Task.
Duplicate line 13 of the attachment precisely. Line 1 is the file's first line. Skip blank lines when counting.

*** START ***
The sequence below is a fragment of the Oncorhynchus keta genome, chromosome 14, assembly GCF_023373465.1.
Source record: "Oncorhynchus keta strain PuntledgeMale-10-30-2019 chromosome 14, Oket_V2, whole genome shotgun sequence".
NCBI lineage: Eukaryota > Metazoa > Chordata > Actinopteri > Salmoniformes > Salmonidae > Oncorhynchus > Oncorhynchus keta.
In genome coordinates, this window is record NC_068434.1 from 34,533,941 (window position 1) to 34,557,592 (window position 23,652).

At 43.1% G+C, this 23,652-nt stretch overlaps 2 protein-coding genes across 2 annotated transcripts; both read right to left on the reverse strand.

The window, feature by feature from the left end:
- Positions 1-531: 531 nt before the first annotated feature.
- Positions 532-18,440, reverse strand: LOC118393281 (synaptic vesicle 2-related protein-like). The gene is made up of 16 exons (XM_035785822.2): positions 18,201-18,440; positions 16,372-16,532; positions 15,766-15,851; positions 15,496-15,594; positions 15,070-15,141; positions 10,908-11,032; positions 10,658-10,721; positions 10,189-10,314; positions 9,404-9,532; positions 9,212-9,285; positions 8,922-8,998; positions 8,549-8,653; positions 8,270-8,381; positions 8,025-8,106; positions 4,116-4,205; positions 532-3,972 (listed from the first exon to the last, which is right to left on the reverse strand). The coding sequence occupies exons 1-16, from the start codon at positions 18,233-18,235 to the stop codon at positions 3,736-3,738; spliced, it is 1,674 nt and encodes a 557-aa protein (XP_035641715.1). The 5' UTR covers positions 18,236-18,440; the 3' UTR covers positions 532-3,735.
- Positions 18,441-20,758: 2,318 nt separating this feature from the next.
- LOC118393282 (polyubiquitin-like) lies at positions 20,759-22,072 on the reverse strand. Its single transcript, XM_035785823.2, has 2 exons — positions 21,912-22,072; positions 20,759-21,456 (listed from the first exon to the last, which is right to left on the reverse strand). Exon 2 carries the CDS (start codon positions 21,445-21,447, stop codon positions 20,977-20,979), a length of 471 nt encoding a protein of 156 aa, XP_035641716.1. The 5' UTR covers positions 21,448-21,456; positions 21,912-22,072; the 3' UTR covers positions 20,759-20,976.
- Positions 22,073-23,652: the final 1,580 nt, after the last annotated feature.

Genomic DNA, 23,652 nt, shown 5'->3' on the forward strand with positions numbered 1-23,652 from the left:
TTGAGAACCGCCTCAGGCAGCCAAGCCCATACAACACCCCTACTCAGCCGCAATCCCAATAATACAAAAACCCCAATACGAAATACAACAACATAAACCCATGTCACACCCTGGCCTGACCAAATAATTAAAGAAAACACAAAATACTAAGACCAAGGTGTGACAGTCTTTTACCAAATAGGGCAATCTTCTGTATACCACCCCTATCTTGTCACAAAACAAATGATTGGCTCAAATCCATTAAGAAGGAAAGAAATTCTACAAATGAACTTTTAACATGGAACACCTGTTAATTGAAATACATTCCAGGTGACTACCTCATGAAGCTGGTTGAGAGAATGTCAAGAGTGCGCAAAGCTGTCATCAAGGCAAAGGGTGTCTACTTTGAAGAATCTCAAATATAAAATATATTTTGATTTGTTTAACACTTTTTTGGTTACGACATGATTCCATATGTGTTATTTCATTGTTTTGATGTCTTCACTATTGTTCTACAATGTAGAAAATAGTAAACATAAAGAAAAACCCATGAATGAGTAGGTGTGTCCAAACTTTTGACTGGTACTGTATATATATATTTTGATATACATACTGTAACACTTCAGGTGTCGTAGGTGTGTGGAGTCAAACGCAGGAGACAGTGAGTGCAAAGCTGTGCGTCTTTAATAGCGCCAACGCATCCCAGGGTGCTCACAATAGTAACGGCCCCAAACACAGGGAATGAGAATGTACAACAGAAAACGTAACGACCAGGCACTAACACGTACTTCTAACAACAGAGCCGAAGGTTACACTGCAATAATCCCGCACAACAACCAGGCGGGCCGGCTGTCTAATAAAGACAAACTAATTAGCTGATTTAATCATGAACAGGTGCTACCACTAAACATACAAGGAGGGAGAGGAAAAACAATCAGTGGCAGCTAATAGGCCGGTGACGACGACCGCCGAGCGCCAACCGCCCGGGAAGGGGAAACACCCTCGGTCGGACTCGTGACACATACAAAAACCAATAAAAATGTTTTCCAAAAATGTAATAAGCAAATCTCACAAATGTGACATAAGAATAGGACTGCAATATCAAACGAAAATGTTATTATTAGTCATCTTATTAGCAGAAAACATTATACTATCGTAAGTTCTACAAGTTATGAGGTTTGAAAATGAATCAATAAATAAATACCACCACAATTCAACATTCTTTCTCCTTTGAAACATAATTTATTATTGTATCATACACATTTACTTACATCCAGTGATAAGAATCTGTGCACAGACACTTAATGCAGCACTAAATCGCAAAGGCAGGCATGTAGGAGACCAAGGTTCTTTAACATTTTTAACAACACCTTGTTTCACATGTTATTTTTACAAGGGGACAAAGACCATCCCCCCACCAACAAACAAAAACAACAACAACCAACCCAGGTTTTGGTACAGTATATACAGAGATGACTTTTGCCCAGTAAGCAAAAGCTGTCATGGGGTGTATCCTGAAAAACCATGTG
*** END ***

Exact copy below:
TTGAGAACCGCCTCAGGCAGCCAAGCCCATACAACACCCCTACTCAGCCGCAATCCCAATAATACAAAAACCCCAATACGAAATACAACAACATAAACCCATGTCACACCCTGGCCTGACCAAATAATTAAAGAAAACACAAAATACTAAGACCAAGGTGTGACAGTCTTTTACCAAATAGGGCAATCTTCTGTATACCACCCCTATCTTGTCACAAAACAAATGATTGGCTCAAATCCATTAAGAAGGAAAGAAATTCTACAAATGAACTTTTAACATGGAACACCTGTTAATTGAAATACATTCCAGGTGACTACCTCATGAAGCTGGTTGAGAGAATGTCAAGAGTGCGCAAAGCTGTCATCAAGGCAAAGGGTGTCTACTTTGAAGAATCTCAAATATAAAATATATTTTGATTTGTTTAACACTTTTTTGGTTACGACATGATTCCATATGTGTTATTTCATTGTTTTGATGTCTTCACTATTGTTCTACAATGTAGAAAATAGTAAACATAAAGAAAAACCCATGAATGAGTAGGTGTGTCCAAACTTTTGACTGGTACTGTATATATATATTTTGATATACATACTGTAACACTTCAGGTGTCGTAGGTGTGTGGAGTCAAACGCAGGAGACAGTGAGTGCAAAGCTGTGCGTCTTTAATAGCGCCAACGCATCCCAGGGTGCTCACAATAGTAACGGCCCCAAACACAGGGAATGAGAATGTACAACAGAAAACGTAACGACCAGGCACTAACACGTACTTCTAACAACAGAGCCGAAGGTTACACTGCAATAATCCCGCACAACAACCAGGCGGGCCGGCTGTCTAATAAAGACAAACTAATTAGCTGATTTAATCATGAACAGGTGCTACCACTAAACATACAAGGAGGGAGAGGAAAAACAATCAGTGGCAGCTAATAGGCCGGTGACGACGACCGCCGAGCGCCAACCGCCCGGGAAGGGGAAACACCCTCGGTCGGACTCGTGACACATACAAAAACCAATAAAAATGTTTTCCAAAAATGTAATAAGCAAATCTCACAAATGTGACATAAGAATAGGACTGCAATATCAAACGAAAATGTTATTATTAGTCATCTTATTAGCAGAAAACATTATACTATCGTAAGTTCTACAAGTTATGAGGTTTGAAAATGAATCAATAAATAAATACCACCACAATTCAACATTCTTTCTCCTTTGAAACATAATTTATTATTGTATCATACACATTTACTTACATCCAGTGATAAGAATCTGTGCACAGACACTTAATGCAGCACTAAATCGCAAAGGCAGGCATGTAGGAGACCAAGGTTCTTTAACATTTTTAACAACACCTTGTTTCACATGTTATTTTTACAAGGGGACAAAGACCATCCCCCCACCAACAAACAAAAACAACAACAACCAACCCAGGTTTTGGTACAGTATATACAGAGATGACTTTTGCCCAGTAAGCAAAAGCTGTCATGGGGTGTATCCTGAAAAACCATGTG